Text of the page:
Hackers and identity thieves are increasingly focused on mobile computing. With so many smartphones and tablets now in use, mobile is increasingly becoming how consumers use the web.
Criminals also like the fact that many mobile devices have little or no security protection – not on the device itself and not on the data that is stored in the cloud.
Mobile data can be stored both places and security experts say both need strong protection. Chris Rancourt, an editor at NextAdvisor.com, says consumers who use an online backup service to store and share their data in the cloud need to be especially careful.
“When you put your information on the cloud, you get this extra level of security with their encryption,” Rancourt said. “Most services now use encryption but some are stronger than others.”
Cloud storage and backup services have become increasingly popular. They store data off-site, protecting it from a catastrophic computer crash or other physical damage. They also make it accessible from other computers in other locations.
“Pretty much any information you can upload to the cloud – pictures, documents, videos. And all that information can be encrypted and stored safely inside your cloud or online back-up service,” Rancourt said. “The backup services that we use provide coverage for Apple, Android – pretty much the whole spectrum.”
Rancourt suggests picking a backup service with very robust encryption. One service that falls into that category, he says, is SpiderOak. There is one security feature, in particular, that he likes.
“They have this policy where no one in their company will know your password,” he said. “If you lose your password they can't go in and retrieve it for you. It's really up to you, which makes the security a lot stronger, but at the same time you have to be responsible for your own stuff.”
Absent-minded consumers can run the risk of losing everything if they forget or lose their password. Writing it down in several secure places, however, might be all the insurance policy you need.
Sugarsync is another secure backup service. With Sugarsync, you can safely store important files and then sync them across an unlimited number of computers. If the data is updated on one computer, it's also updated on the rest.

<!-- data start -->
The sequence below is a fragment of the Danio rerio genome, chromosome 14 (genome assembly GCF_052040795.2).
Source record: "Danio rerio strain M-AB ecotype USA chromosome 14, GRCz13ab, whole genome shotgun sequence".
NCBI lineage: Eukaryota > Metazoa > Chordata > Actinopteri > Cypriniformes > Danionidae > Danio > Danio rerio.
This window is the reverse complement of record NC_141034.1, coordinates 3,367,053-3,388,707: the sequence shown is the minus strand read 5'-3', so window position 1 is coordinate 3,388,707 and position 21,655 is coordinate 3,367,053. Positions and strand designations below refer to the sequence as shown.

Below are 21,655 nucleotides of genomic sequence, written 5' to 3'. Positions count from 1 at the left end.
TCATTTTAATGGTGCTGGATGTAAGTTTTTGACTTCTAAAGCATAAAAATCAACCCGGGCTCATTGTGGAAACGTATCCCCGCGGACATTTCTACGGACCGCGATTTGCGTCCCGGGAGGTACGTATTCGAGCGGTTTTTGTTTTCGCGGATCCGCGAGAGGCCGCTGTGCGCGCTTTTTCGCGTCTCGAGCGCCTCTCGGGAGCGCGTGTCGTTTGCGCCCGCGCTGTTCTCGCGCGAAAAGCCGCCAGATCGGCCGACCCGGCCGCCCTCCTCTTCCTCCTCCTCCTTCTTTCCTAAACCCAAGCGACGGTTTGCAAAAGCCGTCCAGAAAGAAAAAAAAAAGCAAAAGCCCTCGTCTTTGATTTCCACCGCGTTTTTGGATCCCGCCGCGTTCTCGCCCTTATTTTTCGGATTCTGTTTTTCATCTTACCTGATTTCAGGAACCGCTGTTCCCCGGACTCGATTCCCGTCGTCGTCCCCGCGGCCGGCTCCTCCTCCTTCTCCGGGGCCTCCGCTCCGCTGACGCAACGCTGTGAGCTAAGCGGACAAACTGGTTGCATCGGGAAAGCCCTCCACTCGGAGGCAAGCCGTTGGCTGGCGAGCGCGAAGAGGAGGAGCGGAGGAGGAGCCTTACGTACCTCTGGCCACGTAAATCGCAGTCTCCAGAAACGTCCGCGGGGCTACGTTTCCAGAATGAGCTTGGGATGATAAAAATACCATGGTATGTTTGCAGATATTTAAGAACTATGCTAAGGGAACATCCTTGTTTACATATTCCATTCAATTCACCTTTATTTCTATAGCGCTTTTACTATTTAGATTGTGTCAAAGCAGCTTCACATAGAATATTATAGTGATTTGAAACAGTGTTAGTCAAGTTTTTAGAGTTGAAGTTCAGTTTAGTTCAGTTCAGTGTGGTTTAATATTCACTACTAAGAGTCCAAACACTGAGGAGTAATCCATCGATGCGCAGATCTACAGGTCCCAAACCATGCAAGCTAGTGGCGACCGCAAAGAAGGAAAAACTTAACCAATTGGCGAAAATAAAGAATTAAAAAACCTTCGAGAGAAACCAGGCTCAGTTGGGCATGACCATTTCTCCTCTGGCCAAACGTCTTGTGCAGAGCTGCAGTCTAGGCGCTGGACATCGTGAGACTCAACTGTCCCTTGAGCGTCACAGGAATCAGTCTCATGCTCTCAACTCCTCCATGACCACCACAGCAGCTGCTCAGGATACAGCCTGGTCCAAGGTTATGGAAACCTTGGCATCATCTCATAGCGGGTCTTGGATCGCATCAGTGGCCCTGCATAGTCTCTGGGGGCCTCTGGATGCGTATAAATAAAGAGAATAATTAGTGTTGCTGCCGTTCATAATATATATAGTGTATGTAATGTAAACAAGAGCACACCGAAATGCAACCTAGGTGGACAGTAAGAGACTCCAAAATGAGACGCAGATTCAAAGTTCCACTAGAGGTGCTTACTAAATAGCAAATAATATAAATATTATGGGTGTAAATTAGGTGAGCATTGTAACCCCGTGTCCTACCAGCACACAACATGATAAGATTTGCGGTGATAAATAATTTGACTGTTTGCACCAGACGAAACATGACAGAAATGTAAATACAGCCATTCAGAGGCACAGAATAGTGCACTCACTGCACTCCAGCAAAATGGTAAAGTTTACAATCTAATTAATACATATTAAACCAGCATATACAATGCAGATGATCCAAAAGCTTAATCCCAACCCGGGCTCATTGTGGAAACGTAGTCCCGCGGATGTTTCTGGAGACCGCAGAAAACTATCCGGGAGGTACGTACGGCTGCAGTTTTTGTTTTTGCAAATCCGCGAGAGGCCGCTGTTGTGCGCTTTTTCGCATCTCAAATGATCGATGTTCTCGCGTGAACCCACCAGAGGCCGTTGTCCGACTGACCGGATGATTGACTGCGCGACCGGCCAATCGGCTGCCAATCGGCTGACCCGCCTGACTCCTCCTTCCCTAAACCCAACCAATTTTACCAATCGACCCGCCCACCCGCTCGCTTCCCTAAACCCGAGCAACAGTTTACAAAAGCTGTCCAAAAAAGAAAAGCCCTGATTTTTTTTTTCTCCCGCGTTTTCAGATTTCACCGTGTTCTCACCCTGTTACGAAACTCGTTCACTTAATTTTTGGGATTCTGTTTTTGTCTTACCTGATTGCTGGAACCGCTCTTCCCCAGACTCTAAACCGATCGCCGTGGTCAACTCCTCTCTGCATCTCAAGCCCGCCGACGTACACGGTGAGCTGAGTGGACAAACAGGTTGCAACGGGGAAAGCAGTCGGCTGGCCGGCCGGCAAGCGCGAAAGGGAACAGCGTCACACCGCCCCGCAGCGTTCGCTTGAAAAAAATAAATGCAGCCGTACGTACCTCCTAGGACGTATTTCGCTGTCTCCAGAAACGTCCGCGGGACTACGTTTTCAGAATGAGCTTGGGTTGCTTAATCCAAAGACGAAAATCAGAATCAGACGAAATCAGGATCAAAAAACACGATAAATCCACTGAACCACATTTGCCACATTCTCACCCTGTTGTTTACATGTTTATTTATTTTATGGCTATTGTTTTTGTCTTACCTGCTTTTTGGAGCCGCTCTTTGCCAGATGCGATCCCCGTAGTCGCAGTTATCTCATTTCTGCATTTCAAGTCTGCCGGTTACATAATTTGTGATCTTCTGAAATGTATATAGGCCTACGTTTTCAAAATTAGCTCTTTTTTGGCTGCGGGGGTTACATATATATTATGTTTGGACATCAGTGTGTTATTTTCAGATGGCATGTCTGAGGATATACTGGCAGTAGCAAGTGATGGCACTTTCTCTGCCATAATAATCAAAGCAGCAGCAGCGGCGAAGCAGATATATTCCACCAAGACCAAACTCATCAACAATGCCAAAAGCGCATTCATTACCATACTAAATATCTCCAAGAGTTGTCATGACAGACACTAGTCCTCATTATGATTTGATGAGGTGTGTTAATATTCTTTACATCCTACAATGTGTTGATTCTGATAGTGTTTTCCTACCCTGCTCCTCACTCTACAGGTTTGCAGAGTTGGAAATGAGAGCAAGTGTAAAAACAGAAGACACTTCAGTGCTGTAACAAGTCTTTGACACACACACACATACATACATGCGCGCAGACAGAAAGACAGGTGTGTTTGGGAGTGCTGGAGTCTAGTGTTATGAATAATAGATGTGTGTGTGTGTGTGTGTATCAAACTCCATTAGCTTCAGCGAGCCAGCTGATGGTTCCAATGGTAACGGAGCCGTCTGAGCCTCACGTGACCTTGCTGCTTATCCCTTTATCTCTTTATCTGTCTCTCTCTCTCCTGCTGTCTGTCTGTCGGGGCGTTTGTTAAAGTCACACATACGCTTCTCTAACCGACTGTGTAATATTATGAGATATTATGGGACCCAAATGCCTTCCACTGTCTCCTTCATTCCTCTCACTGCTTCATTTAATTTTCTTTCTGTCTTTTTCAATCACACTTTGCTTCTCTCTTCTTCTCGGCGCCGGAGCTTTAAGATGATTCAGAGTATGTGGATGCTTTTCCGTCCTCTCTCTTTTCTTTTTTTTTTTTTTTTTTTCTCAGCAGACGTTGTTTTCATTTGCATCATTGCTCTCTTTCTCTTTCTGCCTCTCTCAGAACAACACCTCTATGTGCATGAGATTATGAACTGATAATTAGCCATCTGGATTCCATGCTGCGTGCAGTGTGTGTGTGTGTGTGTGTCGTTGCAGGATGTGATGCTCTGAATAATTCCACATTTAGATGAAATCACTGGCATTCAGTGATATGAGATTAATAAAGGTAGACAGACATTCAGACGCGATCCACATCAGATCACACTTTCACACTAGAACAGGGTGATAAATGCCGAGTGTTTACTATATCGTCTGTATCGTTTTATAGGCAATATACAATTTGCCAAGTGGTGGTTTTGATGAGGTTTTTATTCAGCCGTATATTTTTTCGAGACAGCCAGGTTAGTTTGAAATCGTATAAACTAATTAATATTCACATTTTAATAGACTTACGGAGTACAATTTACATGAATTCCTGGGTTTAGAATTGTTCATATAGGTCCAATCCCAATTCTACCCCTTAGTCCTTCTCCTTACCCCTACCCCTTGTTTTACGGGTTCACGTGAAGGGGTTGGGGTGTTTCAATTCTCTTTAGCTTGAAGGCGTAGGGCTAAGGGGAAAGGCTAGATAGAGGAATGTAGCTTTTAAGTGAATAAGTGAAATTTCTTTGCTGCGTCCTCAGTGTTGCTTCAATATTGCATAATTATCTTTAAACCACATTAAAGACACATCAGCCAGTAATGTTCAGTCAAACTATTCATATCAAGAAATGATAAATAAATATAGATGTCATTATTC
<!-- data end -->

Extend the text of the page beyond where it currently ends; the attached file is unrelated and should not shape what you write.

Mozy is a low-cost cloud storage service. The company's backup plans start with one computer per subscription, but it can sync up with other computers that aren't part of the plan.
First line of defense
The best feature of these companies' backup services may be the sophisticated encryption. Rancourt says it provides a great first line of defense.
“For companies like SpyderOak you actually have to have an encryption key in order to decode the information and read it as something legible,” he said. “Most services have something like that as well.”
But hackers are resourceful individuals. Suppose they get access to your cloud and your encrypted information by stealing or finding your lost device. It might look like gibberish at first, but given a few hours, it's just possible some hackers might be able to crack the encryption. That's why you need a second level of defense – remote wipe.
If your device is lost or stolen, remote wipe will still give you access to all your files and documents from another computer but allow you to block access on the missing device. You can even delete files.
“Let's say you keep all your bank information on your cloud,” Rancourt said. “Someone can actually hack in there and steal your identity.”
It should go without saying that you should have robust security features on your hardware as well. Getting a strong mobile security package for your smartphone or tablet will reduce the risks from lost or stolen devices.